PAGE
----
I have a method that I was testing the performance of that can be called about 500,000 times a second from within my testing servlet. If the code is synchronized it runs slightly slower, say 1.5 seconds(I don't recall the percentage). However, I wanted to see how synchronization affected performance when I had 5 simultaneous servlets accessing the same method (each servlet gets the same instance variable).
Running the unsynchronized code on 5 simultaneous servlets on a windows box took about 5 seconds. I would have expected hte unsynchronized code not to not execute as if each servlet was performing sequentially.
The synchronized code slowed down to about 30 seconds for the 5 pages too complete. I am surprised that the worse case for the multithreaded test wouldn't just be 5 threads times 1.5 seconds = 9 seconds.
Speaking in general terms, you can't really draw exact linear metrics from the behavior of a web application in terms of response time and scaling. The application server will be doing all sorts of throttling and balancing to make sure it is as responsive with 100 clients as with 5. You can't just say that if 5 clients took 9 seconds, then your application takes 1.5 seconds a page. I'll bet the cpu on your server was nowhere near 100% use while that app ran and that is by design. Furthermore, when you synchronize your code, depending on where you synchronize it, you may be forcing the app server to serialize activities which it can do in parallel with unsynchronized code, like IO. This, with the fact that serializing code has the overhead of locking objects and determining which object gets the lock once released, should account for the non-linear performance of your synchronized code.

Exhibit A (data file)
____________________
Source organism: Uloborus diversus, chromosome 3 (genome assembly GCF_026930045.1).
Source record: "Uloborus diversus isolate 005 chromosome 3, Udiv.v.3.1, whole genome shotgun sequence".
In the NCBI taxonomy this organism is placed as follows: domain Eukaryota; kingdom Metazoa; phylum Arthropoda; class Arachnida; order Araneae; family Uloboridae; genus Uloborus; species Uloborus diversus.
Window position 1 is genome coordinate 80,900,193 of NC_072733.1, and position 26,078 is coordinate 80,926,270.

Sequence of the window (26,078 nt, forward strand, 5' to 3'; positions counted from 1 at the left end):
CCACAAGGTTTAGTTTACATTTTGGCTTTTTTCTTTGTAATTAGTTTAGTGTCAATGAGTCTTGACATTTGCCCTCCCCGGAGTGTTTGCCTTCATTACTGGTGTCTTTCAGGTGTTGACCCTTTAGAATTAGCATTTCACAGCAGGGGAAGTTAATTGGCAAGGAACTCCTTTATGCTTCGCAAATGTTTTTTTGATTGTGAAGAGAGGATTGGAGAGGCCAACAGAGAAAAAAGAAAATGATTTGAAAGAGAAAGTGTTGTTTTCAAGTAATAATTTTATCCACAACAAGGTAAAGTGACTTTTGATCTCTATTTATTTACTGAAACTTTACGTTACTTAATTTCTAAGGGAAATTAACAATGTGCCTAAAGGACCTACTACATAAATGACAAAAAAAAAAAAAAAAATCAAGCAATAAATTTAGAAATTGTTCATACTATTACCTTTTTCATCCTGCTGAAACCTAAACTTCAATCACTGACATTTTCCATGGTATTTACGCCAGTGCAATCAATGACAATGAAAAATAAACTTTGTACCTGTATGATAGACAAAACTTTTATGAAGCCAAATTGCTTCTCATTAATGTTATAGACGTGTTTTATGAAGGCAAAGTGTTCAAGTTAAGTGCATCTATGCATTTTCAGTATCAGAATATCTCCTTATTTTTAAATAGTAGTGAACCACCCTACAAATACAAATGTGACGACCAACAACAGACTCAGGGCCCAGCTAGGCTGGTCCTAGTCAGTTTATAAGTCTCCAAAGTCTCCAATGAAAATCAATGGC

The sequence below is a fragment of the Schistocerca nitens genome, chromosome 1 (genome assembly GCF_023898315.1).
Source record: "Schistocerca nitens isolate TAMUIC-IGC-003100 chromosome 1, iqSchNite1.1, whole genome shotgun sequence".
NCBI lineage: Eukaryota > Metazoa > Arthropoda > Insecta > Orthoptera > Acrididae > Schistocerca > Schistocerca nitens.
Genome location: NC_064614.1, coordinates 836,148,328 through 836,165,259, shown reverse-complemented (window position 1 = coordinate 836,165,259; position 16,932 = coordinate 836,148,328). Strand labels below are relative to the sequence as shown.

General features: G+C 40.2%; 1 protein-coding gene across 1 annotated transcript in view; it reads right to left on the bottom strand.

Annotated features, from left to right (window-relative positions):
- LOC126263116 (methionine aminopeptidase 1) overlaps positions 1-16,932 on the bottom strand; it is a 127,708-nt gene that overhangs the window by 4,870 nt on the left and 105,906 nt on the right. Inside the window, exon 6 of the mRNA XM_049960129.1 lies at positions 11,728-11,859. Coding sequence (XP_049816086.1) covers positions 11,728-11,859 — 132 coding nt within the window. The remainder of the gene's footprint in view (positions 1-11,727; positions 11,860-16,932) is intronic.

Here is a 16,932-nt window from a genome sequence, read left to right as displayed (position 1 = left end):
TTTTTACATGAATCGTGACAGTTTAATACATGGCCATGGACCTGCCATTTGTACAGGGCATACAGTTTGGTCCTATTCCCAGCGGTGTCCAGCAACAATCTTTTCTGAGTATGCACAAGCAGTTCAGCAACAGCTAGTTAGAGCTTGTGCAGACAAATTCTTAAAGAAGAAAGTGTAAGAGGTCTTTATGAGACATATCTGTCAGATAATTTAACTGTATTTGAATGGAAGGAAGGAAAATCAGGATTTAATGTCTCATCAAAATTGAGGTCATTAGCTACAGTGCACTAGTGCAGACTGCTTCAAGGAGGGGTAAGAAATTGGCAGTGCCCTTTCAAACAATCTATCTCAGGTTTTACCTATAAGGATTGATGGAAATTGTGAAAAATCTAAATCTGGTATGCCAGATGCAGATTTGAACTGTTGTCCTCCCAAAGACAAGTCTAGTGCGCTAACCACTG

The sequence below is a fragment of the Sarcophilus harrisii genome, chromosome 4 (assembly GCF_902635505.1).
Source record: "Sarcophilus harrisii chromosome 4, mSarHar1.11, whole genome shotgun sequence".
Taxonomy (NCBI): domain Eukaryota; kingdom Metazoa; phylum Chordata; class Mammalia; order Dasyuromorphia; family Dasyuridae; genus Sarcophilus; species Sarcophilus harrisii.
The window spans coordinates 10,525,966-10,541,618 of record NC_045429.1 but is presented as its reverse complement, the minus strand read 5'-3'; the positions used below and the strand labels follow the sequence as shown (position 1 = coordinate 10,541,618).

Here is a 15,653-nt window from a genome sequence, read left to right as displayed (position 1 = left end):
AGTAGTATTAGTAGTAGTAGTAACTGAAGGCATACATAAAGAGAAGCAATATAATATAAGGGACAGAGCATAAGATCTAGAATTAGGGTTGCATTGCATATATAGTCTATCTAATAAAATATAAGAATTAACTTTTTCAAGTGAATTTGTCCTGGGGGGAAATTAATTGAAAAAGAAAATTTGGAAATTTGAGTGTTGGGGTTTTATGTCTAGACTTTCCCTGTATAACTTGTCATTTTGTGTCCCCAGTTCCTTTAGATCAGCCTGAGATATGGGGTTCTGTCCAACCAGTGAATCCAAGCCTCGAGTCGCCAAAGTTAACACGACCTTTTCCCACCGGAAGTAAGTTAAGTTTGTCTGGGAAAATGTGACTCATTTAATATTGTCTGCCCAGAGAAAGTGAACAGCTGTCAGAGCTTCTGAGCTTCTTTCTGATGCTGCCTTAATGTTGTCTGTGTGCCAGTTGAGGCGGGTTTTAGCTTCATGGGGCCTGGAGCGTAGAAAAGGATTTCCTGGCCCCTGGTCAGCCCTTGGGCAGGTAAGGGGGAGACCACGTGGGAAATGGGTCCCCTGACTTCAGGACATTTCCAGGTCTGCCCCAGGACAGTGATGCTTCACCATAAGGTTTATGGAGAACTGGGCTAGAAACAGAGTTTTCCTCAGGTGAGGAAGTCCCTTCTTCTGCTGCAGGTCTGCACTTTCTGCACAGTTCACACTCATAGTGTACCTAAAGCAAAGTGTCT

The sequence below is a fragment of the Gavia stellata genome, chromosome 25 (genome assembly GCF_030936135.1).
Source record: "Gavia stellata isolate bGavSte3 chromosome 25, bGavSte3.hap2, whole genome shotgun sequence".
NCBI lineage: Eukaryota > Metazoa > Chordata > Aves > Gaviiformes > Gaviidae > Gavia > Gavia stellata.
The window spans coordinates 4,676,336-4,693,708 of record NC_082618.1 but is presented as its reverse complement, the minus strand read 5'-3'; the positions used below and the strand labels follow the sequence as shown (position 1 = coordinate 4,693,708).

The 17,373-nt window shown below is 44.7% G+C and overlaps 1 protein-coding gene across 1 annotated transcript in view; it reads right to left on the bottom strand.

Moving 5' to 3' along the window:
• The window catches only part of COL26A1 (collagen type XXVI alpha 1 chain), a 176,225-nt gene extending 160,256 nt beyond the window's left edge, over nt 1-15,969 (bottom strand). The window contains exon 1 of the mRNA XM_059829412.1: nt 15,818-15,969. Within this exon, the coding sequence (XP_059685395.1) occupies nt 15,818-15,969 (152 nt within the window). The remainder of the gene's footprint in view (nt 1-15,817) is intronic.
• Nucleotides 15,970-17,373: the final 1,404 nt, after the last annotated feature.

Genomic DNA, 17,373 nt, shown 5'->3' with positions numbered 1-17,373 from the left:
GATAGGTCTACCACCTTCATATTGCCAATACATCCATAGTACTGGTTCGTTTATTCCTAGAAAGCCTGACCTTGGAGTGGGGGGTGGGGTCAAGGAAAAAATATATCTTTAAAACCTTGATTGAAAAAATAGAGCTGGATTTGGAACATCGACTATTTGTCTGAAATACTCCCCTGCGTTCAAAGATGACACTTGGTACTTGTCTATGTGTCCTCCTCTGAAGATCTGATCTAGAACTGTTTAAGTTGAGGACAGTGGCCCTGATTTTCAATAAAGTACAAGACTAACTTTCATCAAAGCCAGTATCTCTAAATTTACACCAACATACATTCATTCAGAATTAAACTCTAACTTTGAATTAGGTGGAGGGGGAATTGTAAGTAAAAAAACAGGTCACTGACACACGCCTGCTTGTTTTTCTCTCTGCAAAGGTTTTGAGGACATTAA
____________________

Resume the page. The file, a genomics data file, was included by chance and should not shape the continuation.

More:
The soul is dyed the color of its thoughts. Think only on those things that are in line with your principles and can bear the light of day. The content of your character is your choice. Day by day, what you do is who you become. Your integrity is your destiny - it is the light that guides your way. - Heraclitus
Also if you need better concurrency control in older versions of the jdk check out doug leas threading classes. He also has a nice book on the topic. The author of the articles mentioned above (Brian Goetz) is coming out with a book on java concurrency/threading too.